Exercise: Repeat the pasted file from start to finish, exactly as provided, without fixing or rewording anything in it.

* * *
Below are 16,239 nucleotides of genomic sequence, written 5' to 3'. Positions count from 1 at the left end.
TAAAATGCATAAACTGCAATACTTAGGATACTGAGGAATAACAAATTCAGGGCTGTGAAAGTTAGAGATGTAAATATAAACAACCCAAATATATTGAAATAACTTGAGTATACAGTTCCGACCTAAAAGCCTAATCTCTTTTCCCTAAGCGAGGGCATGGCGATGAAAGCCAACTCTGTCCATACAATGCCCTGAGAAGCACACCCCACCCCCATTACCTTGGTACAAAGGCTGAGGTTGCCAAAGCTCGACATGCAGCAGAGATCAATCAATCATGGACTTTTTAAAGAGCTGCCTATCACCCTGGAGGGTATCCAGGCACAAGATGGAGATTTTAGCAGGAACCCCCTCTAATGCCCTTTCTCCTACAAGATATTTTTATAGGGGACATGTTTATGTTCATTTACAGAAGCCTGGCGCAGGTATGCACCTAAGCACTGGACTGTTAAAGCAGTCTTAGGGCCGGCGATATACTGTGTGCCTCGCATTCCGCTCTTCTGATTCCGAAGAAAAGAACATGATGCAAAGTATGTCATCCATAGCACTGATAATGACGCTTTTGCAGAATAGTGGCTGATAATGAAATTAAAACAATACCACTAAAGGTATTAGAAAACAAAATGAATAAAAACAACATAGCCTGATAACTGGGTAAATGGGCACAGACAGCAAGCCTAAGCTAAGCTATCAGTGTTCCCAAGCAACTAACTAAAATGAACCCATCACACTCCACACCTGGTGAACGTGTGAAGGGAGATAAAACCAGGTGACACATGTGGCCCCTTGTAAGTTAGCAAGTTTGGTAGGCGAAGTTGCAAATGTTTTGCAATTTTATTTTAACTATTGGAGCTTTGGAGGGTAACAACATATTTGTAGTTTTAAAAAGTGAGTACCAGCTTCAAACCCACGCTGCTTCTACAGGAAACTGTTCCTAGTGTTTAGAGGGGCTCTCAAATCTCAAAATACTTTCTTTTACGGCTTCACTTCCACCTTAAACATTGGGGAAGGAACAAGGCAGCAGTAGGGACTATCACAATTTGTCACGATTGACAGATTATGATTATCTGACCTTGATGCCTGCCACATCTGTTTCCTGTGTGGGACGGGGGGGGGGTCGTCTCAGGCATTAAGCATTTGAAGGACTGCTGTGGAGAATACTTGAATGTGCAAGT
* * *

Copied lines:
Below are 16,239 nucleotides of genomic sequence, written 5' to 3'. Positions count from 1 at the left end.
TAAAATGCATAAACTGCAATACTTAGGATACTGAGGAATAACAAATTCAGGGCTGTGAAAGTTAGAGATGTAAATATAAACAACCCAAATATATTGAAATAACTTGAGTATACAGTTCCGACCTAAAAGCCTAATCTCTTTTCCCTAAGCGAGGGCATGGCGATGAAAGCCAACTCTGTCCATACAATGCCCTGAGAAGCACACCCCACCCCCATTACCTTGGTACAAAGGCTGAGGTTGCCAAAGCTCGACATGCAGCAGAGATCAATCAATCATGGACTTTTTAAAGAGCTGCCTATCACCCTGGAGGGTATCCAGGCACAAGATGGAGATTTTAGCAGGAACCCCCTCTAATGCCCTTTCTCCTACAAGATATTTTTATAGGGGACATGTTTATGTTCATTTACAGAAGCCTGGCGCAGGTATGCACCTAAGCACTGGACTGTTAAAGCAGTCTTAGGGCCGGCGATATACTGTGTGCCTCGCATTCCGCTCTTCTGATTCCGAAGAAAAGAACATGATGCAAAGTATGTCATCCATAGCACTGATAATGACGCTTTTGCAGAATAGTGGCTGATAATGAAATTAAAACAATACCACTAAAGGTATTAGAAAACAAAATGAATAAAAACAACATAGCCTGATAACTGGGTAAATGGGCACAGACAGCAAGCCTAAGCTAAGCTATCAGTGTTCCCAAGCAACTAACTAAAATGAACCCATCACACTCCACACCTGGTGAACGTGTGAAGGGAGATAAAACCAGGTGACACATGTGGCCCCTTGTAAGTTAGCAAGTTTGGTAGGCGAAGTTGCAAATGTTTTGCAATTTTATTTTAACTATTGGAGCTTTGGAGGGTAACAACATATTTGTAGTTTTAAAAAGTGAGTACCAGCTTCAAACCCACGCTGCTTCTACAGGAAACTGTTCCTAGTGTTTAGAGGGGCTCTCAAATCTCAAAATACTTTCTTTTACGGCTTCACTTCCACCTTAAACATTGGGGAAGGAACAAGGCAGCAGTAGGGACTATCACAATTTGTCACGATTGACAGATTATGATTATCTGACCTTGATGCCTGCCACATCTGTTTCCTGTGTGGGACGGGGGGGGGGTCGTCTCAGGCATTAAGCATTTGAAGGACTGCTGTGGAGAATACTTGAATGTGCAAGT